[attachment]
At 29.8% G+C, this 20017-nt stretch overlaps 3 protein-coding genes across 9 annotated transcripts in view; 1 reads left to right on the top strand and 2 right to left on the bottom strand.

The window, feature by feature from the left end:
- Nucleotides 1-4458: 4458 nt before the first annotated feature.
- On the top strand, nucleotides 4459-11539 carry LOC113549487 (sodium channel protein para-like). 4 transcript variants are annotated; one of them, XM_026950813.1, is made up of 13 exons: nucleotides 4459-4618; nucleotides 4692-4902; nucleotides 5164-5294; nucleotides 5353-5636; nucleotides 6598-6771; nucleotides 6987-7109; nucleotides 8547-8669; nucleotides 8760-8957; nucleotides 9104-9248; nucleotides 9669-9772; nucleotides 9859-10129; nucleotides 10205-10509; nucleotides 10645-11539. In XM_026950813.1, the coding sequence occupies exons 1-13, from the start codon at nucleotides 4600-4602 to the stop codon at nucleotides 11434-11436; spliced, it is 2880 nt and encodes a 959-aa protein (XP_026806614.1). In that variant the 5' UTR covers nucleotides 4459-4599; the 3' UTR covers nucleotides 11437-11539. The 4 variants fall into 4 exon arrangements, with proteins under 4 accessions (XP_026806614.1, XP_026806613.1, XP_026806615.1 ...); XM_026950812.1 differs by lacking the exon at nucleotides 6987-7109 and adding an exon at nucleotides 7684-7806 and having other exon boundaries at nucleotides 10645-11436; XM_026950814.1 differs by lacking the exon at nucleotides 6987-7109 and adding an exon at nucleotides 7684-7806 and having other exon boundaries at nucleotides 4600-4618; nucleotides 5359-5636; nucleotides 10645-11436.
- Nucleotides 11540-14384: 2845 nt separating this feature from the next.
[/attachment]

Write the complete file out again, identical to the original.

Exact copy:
At 29.8% G+C, this 20017-nt stretch overlaps 3 protein-coding genes across 9 annotated transcripts in view; 1 reads left to right on the top strand and 2 right to left on the bottom strand.

The window, feature by feature from the left end:
- Nucleotides 1-4458: 4458 nt before the first annotated feature.
- On the top strand, nucleotides 4459-11539 carry LOC113549487 (sodium channel protein para-like). 4 transcript variants are annotated; one of them, XM_026950813.1, is made up of 13 exons: nucleotides 4459-4618; nucleotides 4692-4902; nucleotides 5164-5294; nucleotides 5353-5636; nucleotides 6598-6771; nucleotides 6987-7109; nucleotides 8547-8669; nucleotides 8760-8957; nucleotides 9104-9248; nucleotides 9669-9772; nucleotides 9859-10129; nucleotides 10205-10509; nucleotides 10645-11539. In XM_026950813.1, the coding sequence occupies exons 1-13, from the start codon at nucleotides 4600-4602 to the stop codon at nucleotides 11434-11436; spliced, it is 2880 nt and encodes a 959-aa protein (XP_026806614.1). In that variant the 5' UTR covers nucleotides 4459-4599; the 3' UTR covers nucleotides 11437-11539. The 4 variants fall into 4 exon arrangements, with proteins under 4 accessions (XP_026806614.1, XP_026806613.1, XP_026806615.1 ...); XM_026950812.1 differs by lacking the exon at nucleotides 6987-7109 and adding an exon at nucleotides 7684-7806 and having other exon boundaries at nucleotides 10645-11436; XM_026950814.1 differs by lacking the exon at nucleotides 6987-7109 and adding an exon at nucleotides 7684-7806 and having other exon boundaries at nucleotides 4600-4618; nucleotides 5359-5636; nucleotides 10645-11436.
- Nucleotides 11540-14384: 2845 nt separating this feature from the next.